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Atlanta Thrashers' Ilya Kovalchuk is in high demand

At least four teams, including the Los Angeles Kings, are in contention for the high-scoring left wing who reportedly wants upward of $10 million a year for 10 years.

January 28, 2010|By Helene Elliott

Reporting from Columbus, Ohio — The Kings are a prime contender to acquire high-scoring left wing Ilya Kovalchuk from Atlanta, but they're competing with Vancouver, Boston and another Eastern team for the two-time 50-goal scorer, according to hockey sources who were not authorized to speak publicly about the matter.

The Bruins could offer one of the first-round draft picks they got from Toronto for Phil Kessel, while the Canucks and Kings have youngsters whose salaries would suit the cash-pinched Thrashers. The Kings' depth on defense gives them bargaining chips, though they're unlikely to part with core defensemen Jack Johnson, Drew Doughty, Matt Greene and Rob Scuderi. They also have tradable assets in goal behind Jonathan Quick, in Jonathan Bernier and Jeff Zatkoff.

Kings General Manager Dean Lombardi wouldn't discuss Kovalchuk, who is eligible for unrestricted free agency July 1. Lombardi said Wednesday in Columbus, however, he is exploring ways to upgrade his roster and trading for a "rental" player is a possibility.

"I think I can safely say we are actively trying to improve this team. For the first time as a general manager you kind of get excited," Lombardi said.

Lombardi also said while he has enough salary cap space to afford a superstar, his team might benefit more if he adds two mid-level players instead of one marquee player.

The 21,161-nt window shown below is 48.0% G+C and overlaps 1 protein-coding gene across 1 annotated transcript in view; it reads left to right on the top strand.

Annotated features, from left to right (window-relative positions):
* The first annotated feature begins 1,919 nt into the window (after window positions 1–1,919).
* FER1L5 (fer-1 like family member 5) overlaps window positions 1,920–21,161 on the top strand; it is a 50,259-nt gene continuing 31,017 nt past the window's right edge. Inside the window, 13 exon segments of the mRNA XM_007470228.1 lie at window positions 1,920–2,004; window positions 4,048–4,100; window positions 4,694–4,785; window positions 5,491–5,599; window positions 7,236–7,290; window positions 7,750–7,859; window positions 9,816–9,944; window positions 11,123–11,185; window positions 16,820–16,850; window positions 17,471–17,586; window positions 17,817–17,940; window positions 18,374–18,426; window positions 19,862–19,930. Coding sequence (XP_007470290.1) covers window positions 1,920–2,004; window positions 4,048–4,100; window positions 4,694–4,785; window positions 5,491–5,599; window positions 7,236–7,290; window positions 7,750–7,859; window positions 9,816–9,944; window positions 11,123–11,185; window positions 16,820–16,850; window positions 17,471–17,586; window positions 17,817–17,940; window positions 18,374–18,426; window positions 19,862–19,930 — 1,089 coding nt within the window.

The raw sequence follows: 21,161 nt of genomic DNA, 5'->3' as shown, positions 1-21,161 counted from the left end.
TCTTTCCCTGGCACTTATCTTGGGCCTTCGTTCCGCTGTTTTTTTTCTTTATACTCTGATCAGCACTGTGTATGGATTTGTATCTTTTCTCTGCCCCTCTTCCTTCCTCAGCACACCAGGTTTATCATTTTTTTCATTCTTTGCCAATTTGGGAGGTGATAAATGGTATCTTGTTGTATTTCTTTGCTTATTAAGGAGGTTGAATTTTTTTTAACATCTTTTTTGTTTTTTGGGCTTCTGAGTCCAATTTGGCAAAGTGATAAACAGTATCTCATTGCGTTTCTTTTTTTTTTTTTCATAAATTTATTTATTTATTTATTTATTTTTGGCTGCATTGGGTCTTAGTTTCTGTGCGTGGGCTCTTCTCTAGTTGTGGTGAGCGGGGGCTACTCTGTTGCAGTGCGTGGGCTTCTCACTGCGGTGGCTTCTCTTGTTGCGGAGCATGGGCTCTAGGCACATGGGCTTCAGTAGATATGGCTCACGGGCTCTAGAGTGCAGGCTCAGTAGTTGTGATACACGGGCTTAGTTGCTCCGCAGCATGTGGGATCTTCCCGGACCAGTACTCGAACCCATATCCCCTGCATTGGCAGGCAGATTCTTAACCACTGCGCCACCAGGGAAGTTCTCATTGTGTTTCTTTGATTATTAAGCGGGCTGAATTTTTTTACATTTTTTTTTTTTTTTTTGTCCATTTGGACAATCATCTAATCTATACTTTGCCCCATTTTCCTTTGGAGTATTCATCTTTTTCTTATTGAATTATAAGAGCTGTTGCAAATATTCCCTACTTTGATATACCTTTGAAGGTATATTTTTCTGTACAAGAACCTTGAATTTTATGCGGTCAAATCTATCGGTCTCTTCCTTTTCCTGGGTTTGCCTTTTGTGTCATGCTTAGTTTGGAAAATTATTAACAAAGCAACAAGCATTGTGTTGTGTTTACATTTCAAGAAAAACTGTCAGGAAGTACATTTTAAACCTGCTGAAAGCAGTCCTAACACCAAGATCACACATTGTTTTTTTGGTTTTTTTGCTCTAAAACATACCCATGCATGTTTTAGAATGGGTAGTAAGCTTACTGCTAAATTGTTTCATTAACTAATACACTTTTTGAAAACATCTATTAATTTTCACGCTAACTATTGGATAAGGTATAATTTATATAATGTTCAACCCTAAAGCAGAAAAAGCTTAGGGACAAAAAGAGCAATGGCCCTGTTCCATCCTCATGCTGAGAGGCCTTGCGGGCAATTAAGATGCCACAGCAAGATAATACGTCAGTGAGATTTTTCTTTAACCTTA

"Seven million dollars goes fast," he said. "We're sitting 25th in the league in cash and cap space, but you look at one big dog and boy, it's gone."

Kovalchuk has been unable to agree with the Thrashers on a new contract and reportedly wants upward of $10 million a year for 10 years. Teams that hoped to talk to him to gauge his interest in signing a long-term deal reportedly have been rebuffed by Thrashers GM Don Waddell.

Lombardi's alternative of acquiring two mid-level players instead of one star also has pitfalls. So many teams are within reach of a playoff spot that general managers are reluctant to concede the season and trade useful players.

Carolina is willing to move winger Ray Whitney and center Matt Cullen, and Edmonton is likely to start retrenching by trading defenseman Sheldon Souray. Whitney or Cullen might help the Kings but Souray, with a $5.4-million cap hit each of the next two seasons, isn't an ideal fit.

The Kings, who will face the Blue Jackets today at Nationwide Arena, rank sixth in the West. They have 30 wins in 52 games, the third-fastest to 30 wins in club history.

Lombardi said he was persuaded that the team had reached a crucial stage in its evolution when it rallied to beat Detroit, 3-2, last Saturday. That told him the character and grit he infused had taken root, but he would have to fill the remaining gaps to get the Kings to the next level.

"I don't want to overemphasize a game, but there's certain games when you're watching your team grow when they show you something," Lombardi said. "I said, 'They're really showing it. It's time to really start looking and seeing what we can do for them.'

"I have a lot of confidence in our guys, but if you're asking if I would be active in trying to get some help, I would."

The NHL will be under an Olympic trade freeze from Feb. 12 through Feb. 28, and Lombardi said he expects a flurry of moves when it's lifted. "You're able to size up exactly where you are," he said. "The Olympic break takes the emotions out of it."

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